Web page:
of the studies pursued, manifested a fair degree of proficiency. The reading was less
creditable than any of the other exercises, the younger scholars being engaged on more
advanced lessons than their capabilities warranted. Arithmetic in the senior classes, as
far as vulgar fractions, was exceedingly good, the examples being almost invariably
worked out quickly and correctly. The teacher seemed to be attending carefully to
the faithful performance of his duties; and, doubtless, by hearty co-operation on the
part of teacher, parents, and pupils the school will show a very satisfactory record of
progress. The statistics of this school are as follows:—Children of school-age, 17—all
attending more or less; average, 12; percentage of irregularity, 29.4. Expenditure,
oost of each pupil attending, $40 88, and of each on the average, $57 91. Nicola.—The schools in this flourishing settlement were visited in February and
May. The attendance has been regular, and the scholars have made good progress.
The reading and spelling in all classes were especially creditable, the former being
intelligent and distinct. The late teacher and the present incumbent have taken great
pains in grounding their pupils thoroughly in the various branches of study. In grammar and geography nearly every question was answered readily and correctly. The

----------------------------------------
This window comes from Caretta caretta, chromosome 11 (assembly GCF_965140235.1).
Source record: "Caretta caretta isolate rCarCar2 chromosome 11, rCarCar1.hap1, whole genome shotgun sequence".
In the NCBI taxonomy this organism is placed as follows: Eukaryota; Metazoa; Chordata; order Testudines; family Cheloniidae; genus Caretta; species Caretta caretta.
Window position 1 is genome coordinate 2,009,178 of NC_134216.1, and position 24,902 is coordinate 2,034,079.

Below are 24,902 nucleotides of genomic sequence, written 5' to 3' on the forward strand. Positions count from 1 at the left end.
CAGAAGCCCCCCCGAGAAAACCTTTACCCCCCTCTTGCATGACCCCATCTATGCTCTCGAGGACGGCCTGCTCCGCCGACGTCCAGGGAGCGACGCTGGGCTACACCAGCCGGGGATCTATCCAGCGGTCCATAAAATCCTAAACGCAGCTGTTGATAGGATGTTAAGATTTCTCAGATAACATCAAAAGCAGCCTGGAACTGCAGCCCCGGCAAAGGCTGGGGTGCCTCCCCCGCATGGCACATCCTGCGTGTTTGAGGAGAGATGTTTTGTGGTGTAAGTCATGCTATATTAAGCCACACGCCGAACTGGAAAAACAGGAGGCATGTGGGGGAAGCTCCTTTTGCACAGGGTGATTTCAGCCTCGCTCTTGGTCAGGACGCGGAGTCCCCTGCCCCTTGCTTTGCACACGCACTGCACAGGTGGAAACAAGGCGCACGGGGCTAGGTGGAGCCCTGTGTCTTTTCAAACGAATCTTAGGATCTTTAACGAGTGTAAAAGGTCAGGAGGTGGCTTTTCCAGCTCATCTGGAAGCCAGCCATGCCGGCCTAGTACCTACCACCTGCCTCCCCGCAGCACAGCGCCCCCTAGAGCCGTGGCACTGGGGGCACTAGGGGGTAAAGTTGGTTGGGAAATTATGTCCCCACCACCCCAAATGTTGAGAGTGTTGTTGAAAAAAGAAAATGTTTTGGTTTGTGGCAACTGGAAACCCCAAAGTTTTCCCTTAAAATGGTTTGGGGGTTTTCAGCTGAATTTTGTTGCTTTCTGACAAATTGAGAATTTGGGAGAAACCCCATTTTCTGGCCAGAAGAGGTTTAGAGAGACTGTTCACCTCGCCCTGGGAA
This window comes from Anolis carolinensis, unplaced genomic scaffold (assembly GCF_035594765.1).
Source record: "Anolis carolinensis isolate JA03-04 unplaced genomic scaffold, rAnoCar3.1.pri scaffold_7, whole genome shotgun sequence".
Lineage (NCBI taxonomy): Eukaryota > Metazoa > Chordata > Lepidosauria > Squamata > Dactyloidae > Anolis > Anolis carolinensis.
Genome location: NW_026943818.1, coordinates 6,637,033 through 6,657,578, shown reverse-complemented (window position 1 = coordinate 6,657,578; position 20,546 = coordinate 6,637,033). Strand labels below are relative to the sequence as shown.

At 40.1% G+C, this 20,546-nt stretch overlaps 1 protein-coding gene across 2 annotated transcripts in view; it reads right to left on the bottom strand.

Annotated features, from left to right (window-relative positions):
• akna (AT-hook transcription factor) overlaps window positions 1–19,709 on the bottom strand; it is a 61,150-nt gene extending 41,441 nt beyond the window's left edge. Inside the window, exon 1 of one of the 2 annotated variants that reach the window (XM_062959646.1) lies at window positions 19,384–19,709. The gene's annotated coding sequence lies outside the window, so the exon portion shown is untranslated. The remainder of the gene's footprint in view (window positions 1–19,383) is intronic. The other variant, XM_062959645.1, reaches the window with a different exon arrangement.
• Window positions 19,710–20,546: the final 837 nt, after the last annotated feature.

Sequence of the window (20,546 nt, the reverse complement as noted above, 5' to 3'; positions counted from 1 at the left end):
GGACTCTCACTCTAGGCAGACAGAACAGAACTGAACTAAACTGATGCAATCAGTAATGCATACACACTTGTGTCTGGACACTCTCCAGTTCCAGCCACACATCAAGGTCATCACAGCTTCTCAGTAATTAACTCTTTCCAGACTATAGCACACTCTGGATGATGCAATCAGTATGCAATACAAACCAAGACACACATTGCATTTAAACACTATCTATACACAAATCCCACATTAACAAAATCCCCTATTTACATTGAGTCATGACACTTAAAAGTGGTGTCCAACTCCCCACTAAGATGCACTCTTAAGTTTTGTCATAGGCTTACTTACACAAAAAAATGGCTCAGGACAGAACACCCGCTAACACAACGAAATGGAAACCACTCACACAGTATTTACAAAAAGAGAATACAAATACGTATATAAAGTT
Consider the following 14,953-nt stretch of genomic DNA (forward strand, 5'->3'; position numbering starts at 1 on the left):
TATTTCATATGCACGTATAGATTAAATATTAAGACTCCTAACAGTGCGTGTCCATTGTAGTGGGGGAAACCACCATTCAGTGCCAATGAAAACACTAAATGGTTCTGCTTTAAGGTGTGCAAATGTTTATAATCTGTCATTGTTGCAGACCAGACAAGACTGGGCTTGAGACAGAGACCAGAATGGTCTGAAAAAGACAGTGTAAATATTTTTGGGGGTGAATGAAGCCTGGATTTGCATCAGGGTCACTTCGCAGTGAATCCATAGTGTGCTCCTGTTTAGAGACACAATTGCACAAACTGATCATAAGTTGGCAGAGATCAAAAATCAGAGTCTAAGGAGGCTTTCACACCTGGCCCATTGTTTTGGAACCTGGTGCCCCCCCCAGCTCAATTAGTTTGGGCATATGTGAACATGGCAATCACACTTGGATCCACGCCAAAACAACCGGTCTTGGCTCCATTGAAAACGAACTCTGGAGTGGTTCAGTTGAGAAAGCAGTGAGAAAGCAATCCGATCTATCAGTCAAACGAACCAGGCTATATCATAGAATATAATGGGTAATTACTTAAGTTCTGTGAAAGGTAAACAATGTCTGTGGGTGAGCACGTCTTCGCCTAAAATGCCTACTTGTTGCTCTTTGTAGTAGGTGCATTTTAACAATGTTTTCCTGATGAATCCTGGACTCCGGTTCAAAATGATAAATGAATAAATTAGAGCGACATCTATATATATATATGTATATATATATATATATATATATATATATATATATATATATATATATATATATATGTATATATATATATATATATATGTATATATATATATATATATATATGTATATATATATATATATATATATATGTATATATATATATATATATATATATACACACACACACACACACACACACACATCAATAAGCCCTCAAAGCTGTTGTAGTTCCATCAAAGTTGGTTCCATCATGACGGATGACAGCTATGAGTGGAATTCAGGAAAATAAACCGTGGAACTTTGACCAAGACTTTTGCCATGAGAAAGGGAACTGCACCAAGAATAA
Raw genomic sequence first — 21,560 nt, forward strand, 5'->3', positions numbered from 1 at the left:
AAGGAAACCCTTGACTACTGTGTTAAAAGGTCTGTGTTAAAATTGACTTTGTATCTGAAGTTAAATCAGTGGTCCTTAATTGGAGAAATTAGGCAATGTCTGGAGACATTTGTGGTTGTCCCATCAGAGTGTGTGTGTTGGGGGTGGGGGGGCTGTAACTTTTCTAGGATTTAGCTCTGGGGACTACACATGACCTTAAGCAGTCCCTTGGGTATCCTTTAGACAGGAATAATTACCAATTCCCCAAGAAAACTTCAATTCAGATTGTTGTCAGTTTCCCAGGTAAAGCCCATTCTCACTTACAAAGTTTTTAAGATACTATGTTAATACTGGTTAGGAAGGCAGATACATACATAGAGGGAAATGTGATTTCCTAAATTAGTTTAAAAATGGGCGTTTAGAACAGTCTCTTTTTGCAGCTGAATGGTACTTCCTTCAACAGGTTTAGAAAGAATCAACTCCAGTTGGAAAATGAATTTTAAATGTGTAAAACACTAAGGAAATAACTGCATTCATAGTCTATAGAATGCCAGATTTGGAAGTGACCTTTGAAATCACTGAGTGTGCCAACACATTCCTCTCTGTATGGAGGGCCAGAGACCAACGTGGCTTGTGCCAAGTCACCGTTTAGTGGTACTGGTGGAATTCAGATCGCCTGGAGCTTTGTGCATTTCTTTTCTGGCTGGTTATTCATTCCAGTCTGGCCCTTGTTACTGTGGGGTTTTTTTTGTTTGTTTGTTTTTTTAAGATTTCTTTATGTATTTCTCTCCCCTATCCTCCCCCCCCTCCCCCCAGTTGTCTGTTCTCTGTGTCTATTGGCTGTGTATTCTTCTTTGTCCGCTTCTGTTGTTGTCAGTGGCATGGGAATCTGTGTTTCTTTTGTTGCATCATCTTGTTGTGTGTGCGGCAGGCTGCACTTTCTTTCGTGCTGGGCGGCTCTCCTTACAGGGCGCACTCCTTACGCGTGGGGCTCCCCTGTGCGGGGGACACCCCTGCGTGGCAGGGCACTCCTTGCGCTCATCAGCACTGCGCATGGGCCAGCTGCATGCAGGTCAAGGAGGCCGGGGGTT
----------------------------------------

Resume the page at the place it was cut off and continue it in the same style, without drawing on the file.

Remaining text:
absence of necessary black-board accommodation has somewhat interfered with the
advancement in arithmetic; but, as steps have already been taken to remedy this
deficiency, satisfactory results may be confidently looked for in the future. The question
of creating another school district in the valley, to extend from Blackbourne's to Scott's,
has been discussed, but no definite arrangement has been arrived at as yet. This district
sends a very satisfactory report of attendance, &c; twenty-two children, 18 enrolled;
average, 17; irregularity lower than in any other district—5.56 per cent. Expenditure,
$770, which gives $42 78 for each pupil in attendance, and $45 29 for each on average.
Okanagan.—The school in this district was visited on the 21st May, when all the
scholars on the register, 21, were in attendance. The results achieved since the opening
of this school have been so remarkably satisfactory, in all respects, that it is difficuft to
speak too highly of the work accomplished. Children who, eighteen months before,
were utterly ignorant of the simplest rudiments, and unable even to speak a word of
English, had advanced so rapidly as to bo able, when the school was visited, to read
fluently and clearly in the fourth reader. The examination in grammar, geography,
and arithmetic was eminently creditable to teacher and pupils, and must have still
further increased the confidence and esteem which the parents entertain for their hardworking and conscientious teacher. The discipline was excellent, and the scholars
evidently took a hearty interest in their work. The settlers in Mission Valley have
every reason to congratulate themselves on their good fortune in securing and retaining
the services of so successful an educator as the gentleman in charge of their school.
Statistical record for this district is fully as satisfactory as that from Nicola. All the